With international travel being severely disrupted over recent months, many people across the UK have looked towards a staycation to get their holiday fix. What is a staycation you may ask? It’s going on holiday without crossing any country borders.
Taking such trips is a great opportunity to discover more of the UK and with fewer tourists around you’ll be able to enjoy more without being stuck in the crowds.
One area that many have travelled to is Kent and in today’s blog post we shine the light on a what to do in and around Aylesford.
Things to do in and around Aylesford
The River Medway
The River Medway runs for nearly 70 miles, rising in the High Weald and flowing all the way to the Thames Estuary. The River Medway is a beautiful waterway that is perfect for a variety of activities such as rowing, canoeing and cruises, and so it is ideal if you have an active lifestyle. In terms of history, during the Anglo Saxon period, the river not only provided a means of transport and trade but represented a physical and symbolic boundary. Much of Maidstone’s commercial success was due to the river.
St Peter and St Pauls Church
This is a great one for the history fans. It is thought that some parts of the church in Aylesford have evidence of being from the Norman period, which dates back to 1066. Although the church has undergone some alterations, some of the original parts of the church are still visible such as the base of the tower. As you walk through the building you will be able to notice plenty of unique historical pieces, such as swords and helmets. The tower, part of the original building, is occasionally open to the public and provides a beautiful view over the area. However, it is quite high so it all depends on your willingness and fear of heights! While the church was closed for public worship during the pandemic, it has since reopened.
Another great one for the historians. Situated on the River Medway, Upnor Castle sits as a rare example of Elizabethan artillery. By order of Queen Elizabeth, the gun fort was built to protect English warships. However, in June of 1667, the castle proved to be ineffective as the Dutch sailed up the Medway and managed to make it through to the castle and with very little resistance. A few days later, the Dutch left after destroying and capturing most of the fleet that was docked here.
The gatehouse and main body of the castle are open for viewing. You can visit this site with the family and they even have family trails and crafts during school holidays.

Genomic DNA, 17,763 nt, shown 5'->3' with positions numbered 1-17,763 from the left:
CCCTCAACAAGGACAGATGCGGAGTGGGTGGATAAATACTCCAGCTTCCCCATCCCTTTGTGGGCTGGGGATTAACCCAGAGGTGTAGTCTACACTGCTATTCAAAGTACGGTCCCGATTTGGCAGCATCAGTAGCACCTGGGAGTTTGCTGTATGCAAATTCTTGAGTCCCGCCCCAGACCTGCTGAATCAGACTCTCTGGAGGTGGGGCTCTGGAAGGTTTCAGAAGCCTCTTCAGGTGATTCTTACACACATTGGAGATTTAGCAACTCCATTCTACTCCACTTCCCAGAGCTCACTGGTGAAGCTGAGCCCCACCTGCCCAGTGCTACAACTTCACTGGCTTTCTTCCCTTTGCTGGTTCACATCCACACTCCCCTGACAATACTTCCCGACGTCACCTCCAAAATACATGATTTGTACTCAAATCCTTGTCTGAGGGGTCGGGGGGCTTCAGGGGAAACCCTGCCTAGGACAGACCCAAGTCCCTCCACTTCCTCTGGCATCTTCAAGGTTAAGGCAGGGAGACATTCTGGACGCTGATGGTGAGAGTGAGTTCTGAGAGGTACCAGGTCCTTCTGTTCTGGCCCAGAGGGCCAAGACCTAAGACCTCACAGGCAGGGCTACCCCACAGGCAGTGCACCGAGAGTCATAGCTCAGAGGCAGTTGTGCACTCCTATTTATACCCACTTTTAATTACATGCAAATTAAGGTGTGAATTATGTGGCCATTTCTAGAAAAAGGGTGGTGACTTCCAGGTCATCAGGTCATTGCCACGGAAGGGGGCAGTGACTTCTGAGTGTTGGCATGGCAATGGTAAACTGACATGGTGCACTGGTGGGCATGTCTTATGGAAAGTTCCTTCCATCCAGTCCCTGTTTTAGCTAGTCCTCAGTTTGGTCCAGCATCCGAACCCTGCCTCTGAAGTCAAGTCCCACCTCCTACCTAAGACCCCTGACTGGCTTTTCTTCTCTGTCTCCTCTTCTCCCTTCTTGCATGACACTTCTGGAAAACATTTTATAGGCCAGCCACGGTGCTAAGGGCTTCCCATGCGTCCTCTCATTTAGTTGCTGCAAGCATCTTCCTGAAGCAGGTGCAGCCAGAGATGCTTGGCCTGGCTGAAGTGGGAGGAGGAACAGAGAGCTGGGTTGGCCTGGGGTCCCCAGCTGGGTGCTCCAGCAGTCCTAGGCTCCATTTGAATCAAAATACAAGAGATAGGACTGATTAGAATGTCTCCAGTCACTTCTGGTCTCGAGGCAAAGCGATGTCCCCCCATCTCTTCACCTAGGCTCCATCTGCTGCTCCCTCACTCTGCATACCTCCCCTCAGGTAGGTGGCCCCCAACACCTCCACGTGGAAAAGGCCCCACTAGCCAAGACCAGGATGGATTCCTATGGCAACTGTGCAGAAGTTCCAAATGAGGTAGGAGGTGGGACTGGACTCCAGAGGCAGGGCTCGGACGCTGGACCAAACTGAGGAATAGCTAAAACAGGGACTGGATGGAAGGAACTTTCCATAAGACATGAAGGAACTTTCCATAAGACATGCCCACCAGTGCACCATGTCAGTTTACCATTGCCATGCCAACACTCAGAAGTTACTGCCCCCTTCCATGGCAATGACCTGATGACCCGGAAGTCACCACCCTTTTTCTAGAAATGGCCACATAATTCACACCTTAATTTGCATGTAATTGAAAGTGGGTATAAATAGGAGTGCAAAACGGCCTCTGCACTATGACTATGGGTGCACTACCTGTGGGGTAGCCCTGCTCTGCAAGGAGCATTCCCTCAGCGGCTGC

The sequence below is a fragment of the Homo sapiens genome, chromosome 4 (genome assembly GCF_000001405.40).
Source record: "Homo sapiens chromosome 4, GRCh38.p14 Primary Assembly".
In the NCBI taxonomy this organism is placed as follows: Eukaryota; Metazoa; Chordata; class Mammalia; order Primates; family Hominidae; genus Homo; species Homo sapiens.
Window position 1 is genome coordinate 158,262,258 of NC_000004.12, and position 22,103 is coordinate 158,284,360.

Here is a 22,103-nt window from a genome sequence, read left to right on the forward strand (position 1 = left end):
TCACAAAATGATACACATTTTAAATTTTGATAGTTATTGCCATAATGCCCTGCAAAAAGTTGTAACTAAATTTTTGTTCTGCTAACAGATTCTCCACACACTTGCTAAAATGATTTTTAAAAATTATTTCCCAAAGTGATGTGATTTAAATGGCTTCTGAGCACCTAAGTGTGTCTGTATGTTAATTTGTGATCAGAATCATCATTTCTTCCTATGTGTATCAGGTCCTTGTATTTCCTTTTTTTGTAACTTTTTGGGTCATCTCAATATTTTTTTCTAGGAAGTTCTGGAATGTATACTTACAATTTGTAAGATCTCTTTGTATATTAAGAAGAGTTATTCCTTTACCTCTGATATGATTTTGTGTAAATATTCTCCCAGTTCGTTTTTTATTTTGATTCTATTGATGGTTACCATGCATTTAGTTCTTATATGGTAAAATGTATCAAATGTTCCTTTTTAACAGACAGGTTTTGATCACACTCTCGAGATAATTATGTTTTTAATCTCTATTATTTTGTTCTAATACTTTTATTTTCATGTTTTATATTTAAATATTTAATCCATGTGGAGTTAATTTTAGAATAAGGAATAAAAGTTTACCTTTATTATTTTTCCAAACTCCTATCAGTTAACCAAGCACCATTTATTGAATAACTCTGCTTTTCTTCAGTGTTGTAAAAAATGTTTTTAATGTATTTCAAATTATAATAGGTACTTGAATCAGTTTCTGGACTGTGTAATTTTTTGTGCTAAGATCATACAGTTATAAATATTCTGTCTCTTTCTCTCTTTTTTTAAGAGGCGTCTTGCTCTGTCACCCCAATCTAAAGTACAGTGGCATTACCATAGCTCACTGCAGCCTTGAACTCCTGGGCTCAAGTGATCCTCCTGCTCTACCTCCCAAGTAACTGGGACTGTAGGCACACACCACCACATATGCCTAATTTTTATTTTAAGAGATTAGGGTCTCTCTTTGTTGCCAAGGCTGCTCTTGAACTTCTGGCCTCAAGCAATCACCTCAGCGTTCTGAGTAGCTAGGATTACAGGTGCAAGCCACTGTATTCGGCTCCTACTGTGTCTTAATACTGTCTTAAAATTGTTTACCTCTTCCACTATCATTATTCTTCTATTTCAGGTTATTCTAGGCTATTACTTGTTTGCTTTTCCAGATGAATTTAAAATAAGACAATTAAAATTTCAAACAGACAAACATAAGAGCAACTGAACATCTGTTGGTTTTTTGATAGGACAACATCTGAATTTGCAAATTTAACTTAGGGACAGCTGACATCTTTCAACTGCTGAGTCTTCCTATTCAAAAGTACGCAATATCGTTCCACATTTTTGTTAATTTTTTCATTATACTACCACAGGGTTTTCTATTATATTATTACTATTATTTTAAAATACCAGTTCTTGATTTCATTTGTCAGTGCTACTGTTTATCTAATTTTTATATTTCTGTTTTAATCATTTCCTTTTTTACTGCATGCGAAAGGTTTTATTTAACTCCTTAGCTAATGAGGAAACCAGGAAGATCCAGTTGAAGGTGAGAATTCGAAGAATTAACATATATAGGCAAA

Leybourne Lakes Country Park
Leybourne Lakes Country Park, covering about 93 hectares of land, boasts a wide variety of wildlife. There are grasslands, newly created shallow wetlands, dense scrub, the Mill Stream, hedgerows and woodlands. This site was originally a gravel and sand workings area with extraction taking place between 1946 and 1977. After this, the area began to be restored by landscaping and establishing various plants to create these different habitats, following which the park opened in 2004. It is now a Green Flag Award-winning park and a designated Wildlife Site. It’s also listed as an Area of Local Landscape Importance.
While the play area in the park remains closed, the park is currently open for general exercise use.
Kit’s Coty House
Kit’s Coty House is what is known as a Neolithic burial site built in the Neolithic period which would have been around 3000 - 4000 BC. Long barrows were used as communal burial sites and would have also acted as a place for rituals. These sites are seen to be a burial place of some of the earliest agricultural and farming communities in England.
Kit’s Coty House is one of the more distinctive survivors of the burial sites as it stands tall as an H-feature and it is made of sarsen stone. There are other examples of these burial sites around the main one which you can visit, free of charge.
The Friars is one of the most intact medieval courtyards in all of England. The Friars acts as a hostelry for pilgrims. Over its 750-year history, the building has changed habits many times. It was bought to be a stately home to merchant bankers, royalists during the civil war and those who served in the Second World War. Eventually, the building was bought back by the Carmelite family and they restored and rebuilt chapels. While their accommodation is currently closed due to Covid-19, you can visit the Friars and take in some very interesting history.
Oh, if the walls could talk! This manor house was originally built in 1100 and housed the Culpeper family for over 400 years. Many nobles and royals graced these halls with their presence. One of the more notable ones was Sir Thomas Culpeper who acted as a courtier to King Henry VIII and was the secret lover of the King’s fifth wife, Catherine Howard. When the King found out about the affair, both of them were executed. Later, a member of the Culpeper family was actively involved in a plot to overthrow Queen Elizabeth I to appoint Mary Queen of Scots. You can find a memorial for the Culpeper family inside the church.
After some of the lands were sold off, the grounds now range over 29 acres. The manor house is open to the public to visit. However, due to the pandemic they are currently closed but aim to open again in September.
Aylesford has a wealth of history to take in and is a wonderful place to visit. If you live in Aylesford or are thinking of moving here, the good news is that you won’t need to worry about where to safely store your household or business items.
Storage King Aylesford is the perfect solution to any space problems you may have. Give us a call on 01622 715 398 and chat to a friendly member of the team.